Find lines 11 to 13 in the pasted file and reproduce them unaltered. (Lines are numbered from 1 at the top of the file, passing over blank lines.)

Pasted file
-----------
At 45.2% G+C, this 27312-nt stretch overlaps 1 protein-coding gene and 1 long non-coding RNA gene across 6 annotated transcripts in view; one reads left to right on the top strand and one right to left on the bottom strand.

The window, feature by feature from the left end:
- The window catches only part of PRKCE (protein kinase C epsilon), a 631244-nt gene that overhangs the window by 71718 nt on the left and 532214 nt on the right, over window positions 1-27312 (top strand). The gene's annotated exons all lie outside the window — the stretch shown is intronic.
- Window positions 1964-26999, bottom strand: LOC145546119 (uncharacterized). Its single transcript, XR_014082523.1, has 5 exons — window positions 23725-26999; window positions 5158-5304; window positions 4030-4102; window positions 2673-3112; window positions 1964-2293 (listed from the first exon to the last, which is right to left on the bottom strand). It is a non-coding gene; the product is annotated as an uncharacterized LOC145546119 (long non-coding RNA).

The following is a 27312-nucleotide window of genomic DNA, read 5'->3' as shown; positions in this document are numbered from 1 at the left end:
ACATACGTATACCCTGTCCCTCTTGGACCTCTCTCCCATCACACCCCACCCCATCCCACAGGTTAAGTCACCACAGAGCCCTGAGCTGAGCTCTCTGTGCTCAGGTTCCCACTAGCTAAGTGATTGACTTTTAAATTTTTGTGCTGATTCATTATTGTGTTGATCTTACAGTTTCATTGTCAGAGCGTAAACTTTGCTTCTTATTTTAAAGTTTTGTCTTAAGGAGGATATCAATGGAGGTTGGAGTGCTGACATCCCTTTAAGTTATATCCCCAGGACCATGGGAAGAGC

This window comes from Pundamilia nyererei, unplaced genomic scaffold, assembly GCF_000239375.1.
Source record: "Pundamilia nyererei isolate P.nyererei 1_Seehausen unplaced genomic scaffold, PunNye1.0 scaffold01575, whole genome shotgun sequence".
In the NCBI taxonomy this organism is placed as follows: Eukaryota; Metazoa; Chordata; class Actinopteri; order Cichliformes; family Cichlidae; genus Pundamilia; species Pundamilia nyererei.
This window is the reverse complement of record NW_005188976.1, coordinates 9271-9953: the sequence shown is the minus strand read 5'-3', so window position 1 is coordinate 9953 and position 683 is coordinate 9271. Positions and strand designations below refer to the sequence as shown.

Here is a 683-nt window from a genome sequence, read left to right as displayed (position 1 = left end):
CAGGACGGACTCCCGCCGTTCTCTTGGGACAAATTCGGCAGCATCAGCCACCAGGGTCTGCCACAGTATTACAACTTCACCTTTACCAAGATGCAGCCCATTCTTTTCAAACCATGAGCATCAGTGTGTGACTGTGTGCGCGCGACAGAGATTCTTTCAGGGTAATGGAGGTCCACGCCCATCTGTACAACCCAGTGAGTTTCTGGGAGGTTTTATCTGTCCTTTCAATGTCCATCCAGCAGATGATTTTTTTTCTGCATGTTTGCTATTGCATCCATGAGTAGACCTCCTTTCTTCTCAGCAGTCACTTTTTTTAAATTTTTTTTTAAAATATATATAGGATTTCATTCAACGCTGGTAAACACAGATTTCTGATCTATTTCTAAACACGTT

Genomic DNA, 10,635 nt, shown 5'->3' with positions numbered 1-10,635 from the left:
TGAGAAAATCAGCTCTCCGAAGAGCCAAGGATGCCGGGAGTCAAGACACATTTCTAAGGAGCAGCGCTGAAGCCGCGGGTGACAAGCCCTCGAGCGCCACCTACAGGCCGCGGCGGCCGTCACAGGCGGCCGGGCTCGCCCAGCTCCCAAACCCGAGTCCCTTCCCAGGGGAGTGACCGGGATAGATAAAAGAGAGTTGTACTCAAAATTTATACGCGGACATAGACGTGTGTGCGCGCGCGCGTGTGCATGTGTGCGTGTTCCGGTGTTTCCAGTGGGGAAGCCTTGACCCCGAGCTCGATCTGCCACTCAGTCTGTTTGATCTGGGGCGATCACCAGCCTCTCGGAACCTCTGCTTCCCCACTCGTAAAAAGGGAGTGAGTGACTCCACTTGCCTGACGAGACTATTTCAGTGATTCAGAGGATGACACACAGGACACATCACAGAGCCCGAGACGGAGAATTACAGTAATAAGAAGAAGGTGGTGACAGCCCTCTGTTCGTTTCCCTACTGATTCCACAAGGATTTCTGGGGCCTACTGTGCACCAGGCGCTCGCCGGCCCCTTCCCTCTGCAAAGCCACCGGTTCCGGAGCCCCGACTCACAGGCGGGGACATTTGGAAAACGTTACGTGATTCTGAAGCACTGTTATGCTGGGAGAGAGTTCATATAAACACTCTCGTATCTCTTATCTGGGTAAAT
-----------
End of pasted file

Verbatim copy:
Here is a 683-nt window from a genome sequence, read left to right as displayed (position 1 = left end):
CAGGACGGACTCCCGCCGTTCTCTTGGGACAAATTCGGCAGCATCAGCCACCAGGGTCTGCCACAGTATTACAACTTCACCTTTACCAAGATGCAGCCCATTCTTTTCAAACCATGAGCATCAGTGTGTGACTGTGTGCGCGCGACAGAGATTCTTTCAGGGTAATGGAGGTCCACGCCCATCTGTACAACCCAGTGAGTTTCTGGGAGGTTTTATCTGTCCTTTCAATGTCCATCCAGCAGATGATTTTTTTTCTGCATGTTTGCTATTGCATCCATGAGTAGACCTCCTTTCTTCTCAGCAGTCACTTTTTTTAAATTTTTTTTTAAAATATATATAGGATTTCATTCAACGCTGGTAAACACAGATTTCTGATCTATTTCTAAACACGTT

Genomic DNA, 10,635 nt, shown 5'->3' with positions numbered 1-10,635 from the left: